Rose Creek Pack digs a den


The largest of the Yellowstone wolf packs, the "Rose
Creek Pack," which has nine members, has reportedly
dug a den in the northern part of Yellowstone National

There are no reports of pups yet. The alpha female,
wolf R9F, gave birth to 8 pups last year shortly after
her mate was illegally shot. She and the pups spent
the summer in the Rose Creek enclosure and were released
last October. Shortly thereafter a second year male from
the nearby Crystal Bench pack joined her to become the
new alpha male. During early winter, one of the pups was
run over by a delivery truck.

Although they have grown large, none of the pups from
1995 are sexually mature. If there are new pups, they
will be born by R9. Pups are born in late April or
Early May. Biologists hope for pups from some of the
other female wolves in the area. The wolf that was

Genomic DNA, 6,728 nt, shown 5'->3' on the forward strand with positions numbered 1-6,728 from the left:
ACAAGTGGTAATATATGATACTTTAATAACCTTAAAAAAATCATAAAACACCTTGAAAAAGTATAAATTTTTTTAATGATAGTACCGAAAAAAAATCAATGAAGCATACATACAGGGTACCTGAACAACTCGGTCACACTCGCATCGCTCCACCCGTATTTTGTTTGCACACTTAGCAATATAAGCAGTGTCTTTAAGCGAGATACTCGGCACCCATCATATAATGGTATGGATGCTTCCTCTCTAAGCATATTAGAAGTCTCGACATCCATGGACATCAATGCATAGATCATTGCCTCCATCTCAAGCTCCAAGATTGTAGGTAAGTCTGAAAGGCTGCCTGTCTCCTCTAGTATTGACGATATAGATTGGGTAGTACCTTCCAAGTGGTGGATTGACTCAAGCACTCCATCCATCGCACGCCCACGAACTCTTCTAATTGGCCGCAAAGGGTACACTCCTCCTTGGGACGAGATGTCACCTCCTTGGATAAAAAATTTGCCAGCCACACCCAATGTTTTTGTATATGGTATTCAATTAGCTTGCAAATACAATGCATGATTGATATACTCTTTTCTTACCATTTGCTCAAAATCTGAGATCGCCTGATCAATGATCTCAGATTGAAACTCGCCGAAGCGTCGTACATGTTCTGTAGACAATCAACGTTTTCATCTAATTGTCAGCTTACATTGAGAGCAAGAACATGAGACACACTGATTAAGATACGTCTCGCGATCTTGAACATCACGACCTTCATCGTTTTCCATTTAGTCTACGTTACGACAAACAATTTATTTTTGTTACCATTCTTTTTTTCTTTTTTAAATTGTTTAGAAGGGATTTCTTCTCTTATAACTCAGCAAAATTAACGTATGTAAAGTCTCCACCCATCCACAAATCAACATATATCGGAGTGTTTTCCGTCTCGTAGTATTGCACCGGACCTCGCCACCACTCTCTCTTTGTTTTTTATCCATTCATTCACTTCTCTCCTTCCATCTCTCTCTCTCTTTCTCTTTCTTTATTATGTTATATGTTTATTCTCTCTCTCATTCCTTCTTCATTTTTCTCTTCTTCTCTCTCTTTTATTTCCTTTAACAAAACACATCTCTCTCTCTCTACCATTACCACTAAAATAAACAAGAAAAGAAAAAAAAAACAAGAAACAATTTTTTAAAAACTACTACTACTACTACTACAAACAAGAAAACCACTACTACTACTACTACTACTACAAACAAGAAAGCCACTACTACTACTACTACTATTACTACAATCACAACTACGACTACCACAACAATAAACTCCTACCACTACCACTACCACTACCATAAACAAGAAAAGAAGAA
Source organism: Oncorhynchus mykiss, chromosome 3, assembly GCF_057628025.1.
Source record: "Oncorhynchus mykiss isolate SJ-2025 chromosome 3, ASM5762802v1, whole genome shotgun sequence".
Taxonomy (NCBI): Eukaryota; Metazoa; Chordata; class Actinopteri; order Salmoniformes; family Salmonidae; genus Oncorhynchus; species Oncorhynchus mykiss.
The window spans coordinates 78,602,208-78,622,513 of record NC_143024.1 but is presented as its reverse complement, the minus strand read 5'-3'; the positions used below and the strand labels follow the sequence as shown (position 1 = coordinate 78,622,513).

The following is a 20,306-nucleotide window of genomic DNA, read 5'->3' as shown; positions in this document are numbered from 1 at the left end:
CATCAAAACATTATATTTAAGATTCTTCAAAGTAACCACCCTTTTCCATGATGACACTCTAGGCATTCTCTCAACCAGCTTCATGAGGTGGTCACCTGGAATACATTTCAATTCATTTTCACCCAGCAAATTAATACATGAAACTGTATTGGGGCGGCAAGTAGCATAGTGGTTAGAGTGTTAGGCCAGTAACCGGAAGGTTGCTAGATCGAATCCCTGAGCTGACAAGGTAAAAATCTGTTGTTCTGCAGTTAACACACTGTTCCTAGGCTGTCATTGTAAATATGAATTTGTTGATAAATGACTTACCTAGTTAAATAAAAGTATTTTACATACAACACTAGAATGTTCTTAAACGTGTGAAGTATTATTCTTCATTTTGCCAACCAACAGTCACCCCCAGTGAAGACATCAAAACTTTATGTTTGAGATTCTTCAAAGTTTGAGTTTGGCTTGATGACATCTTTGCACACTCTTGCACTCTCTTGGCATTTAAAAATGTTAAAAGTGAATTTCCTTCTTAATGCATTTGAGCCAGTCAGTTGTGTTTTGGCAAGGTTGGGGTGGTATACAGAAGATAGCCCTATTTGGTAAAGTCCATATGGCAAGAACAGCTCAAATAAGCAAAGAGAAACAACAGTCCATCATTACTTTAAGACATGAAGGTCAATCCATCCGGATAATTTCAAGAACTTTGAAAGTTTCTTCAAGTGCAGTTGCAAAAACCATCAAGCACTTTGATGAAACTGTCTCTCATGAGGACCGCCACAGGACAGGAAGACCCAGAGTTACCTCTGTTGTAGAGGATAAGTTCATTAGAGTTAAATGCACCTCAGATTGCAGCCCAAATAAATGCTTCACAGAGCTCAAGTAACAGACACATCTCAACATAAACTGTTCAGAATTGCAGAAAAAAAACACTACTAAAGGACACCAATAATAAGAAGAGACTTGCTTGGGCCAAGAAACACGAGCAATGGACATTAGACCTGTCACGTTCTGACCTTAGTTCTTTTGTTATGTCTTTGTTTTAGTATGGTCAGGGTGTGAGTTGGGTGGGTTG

recently scalded-to-death in a Park hot spring was
pregnant with six pups.

Recent reports on the rest of the wolves are absent,
including the attempt to recapture the group of new wolves
that was released early in April from the Nez Perce enclo-
sure only to have them leave the Park and scatter to the
north. The Greater Yellowstone area has had high winds for
over a week now. There have also been mechanical problems.

Flying over the highest mountains in Montana -- the Bear-
tooth Range north of the Park -- is especially hazardous
during high winds.

Note: for continuity, readers might want to review my updates
of 2/3 and 2/23/96.

Return To Maughan Wolf Report Page

1996 Ralph Maughan
Not to be reprinted, archived, redistributed, etc., without permission.